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'Darkman' was Sam Raimi's first shot at the 'superhero' genre

Darkman.jpeg

With the release of the new Dr. Strange movie, a lot of people are correctly revisiting earlier work from the movie’s director, Sam Raimi. Like a lot of people who were once teenage boys, I’ve adored Raimi for decades, and while that teenage version of me was obsessed with his Evil Dead movies, my very first encounter with the director was when I was about 13 and Darkman came out on home video.

Raimi basically kicked off our superhero-crazy world with his 2002 rendition of Spider-Man, but his first shot at the genre was with this character, Darkman, who he made up himself because he couldn’t get the rights to other mysterious heroes like Batman and The Shadow. And you can see elements of both of those characters here, along with Raimi’s loving homages to 1930s Universal horror movies and the hallmarks of his own style, like the utterly berserk camerawork and startling bursts of dark slapstick humor.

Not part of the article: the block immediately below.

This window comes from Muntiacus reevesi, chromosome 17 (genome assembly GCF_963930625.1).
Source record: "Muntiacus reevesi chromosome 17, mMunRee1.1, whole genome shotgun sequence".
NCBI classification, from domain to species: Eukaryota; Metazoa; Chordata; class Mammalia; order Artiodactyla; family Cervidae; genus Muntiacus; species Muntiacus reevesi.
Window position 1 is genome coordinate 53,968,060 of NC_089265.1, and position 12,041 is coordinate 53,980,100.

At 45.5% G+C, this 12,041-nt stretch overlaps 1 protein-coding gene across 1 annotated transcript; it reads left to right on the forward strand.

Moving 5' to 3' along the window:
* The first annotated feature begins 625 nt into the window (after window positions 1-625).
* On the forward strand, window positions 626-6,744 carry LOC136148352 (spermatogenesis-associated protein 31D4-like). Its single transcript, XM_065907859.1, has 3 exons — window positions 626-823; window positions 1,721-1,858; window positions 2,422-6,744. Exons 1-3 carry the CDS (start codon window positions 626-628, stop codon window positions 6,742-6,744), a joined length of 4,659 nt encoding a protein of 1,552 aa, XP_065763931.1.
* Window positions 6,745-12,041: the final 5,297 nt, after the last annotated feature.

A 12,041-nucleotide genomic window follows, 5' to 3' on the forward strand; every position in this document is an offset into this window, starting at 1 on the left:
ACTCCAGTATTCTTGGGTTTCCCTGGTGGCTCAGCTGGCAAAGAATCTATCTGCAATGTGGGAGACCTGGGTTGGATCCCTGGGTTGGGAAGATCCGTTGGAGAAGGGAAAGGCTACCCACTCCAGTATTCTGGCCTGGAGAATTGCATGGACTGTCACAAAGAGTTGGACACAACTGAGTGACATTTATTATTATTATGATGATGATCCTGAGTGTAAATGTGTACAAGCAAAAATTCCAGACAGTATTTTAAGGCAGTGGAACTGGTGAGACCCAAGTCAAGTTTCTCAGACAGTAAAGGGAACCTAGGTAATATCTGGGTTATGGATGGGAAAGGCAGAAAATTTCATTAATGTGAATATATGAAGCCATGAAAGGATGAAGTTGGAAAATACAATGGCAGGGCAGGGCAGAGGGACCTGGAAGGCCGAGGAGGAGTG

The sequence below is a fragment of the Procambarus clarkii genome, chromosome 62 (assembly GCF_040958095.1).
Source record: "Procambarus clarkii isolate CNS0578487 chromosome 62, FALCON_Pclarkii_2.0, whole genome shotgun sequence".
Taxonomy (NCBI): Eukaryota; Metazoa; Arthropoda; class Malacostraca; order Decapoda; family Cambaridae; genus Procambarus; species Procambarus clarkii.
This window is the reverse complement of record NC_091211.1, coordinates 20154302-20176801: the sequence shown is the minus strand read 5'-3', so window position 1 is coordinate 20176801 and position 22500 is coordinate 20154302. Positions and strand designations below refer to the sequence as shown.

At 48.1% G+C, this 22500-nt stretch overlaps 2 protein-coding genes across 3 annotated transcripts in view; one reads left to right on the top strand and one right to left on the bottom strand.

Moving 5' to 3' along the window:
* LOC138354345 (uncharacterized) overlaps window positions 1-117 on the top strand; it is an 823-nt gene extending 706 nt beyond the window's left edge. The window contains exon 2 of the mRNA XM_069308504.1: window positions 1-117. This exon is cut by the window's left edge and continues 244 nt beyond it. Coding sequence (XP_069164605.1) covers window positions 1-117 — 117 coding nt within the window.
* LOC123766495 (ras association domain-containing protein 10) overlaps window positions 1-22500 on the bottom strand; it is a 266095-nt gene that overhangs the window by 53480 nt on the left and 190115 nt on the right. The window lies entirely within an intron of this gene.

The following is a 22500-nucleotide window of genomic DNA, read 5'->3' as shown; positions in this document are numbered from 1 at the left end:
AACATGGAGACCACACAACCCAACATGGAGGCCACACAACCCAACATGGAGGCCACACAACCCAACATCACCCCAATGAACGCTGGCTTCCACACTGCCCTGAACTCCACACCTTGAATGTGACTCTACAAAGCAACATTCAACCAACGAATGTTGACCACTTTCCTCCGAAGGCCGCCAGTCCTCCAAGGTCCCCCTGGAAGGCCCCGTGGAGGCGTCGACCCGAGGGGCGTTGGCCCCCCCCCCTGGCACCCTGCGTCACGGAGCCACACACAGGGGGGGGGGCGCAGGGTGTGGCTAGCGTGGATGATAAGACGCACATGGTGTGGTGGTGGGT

Now, Darkman isn’t exactly an obscure movie, but I do think a lot of people have either forgotten or never realized how truly delightful it is. It stars Liam Neeson as a scientist who’s working on creating synthetic human skin when he’s attacked and massively disfigured by criminals. Foreshadowing Neeson’s later career work, this character then becomes hellbent on revenge and infiltrates the crime ring by pretending to be the criminals themselves, using fake skin masks that make him look exactly like each of the bad guys. The only thing is, the synthetic skin is unstable and the light causes it to melt after 99 minutes. Hence our hero’s name, Darkman.

Though I loved the movie when I was 13, one thing I couldn’t have understood at the time is that it’s actually made for 13-year-olds. And that’s absolutely a compliment, because it succeeds wildly. You can almost hear Raimi cackling as he zooms his camera around and superimposes floating faces on the screen. He’s like a kid showing his friends all the cool stuff he can do. You can tell he’s having a blast, and you can’t help but to have fun with him.

Fletcher Powell has worked at KMUW since 2009 as a producer, reporter, and host. He's been the host of All Things Considered since 2012 and KMUW's movie critic since 2016. Fletcher is a member of the Critics Choice Association.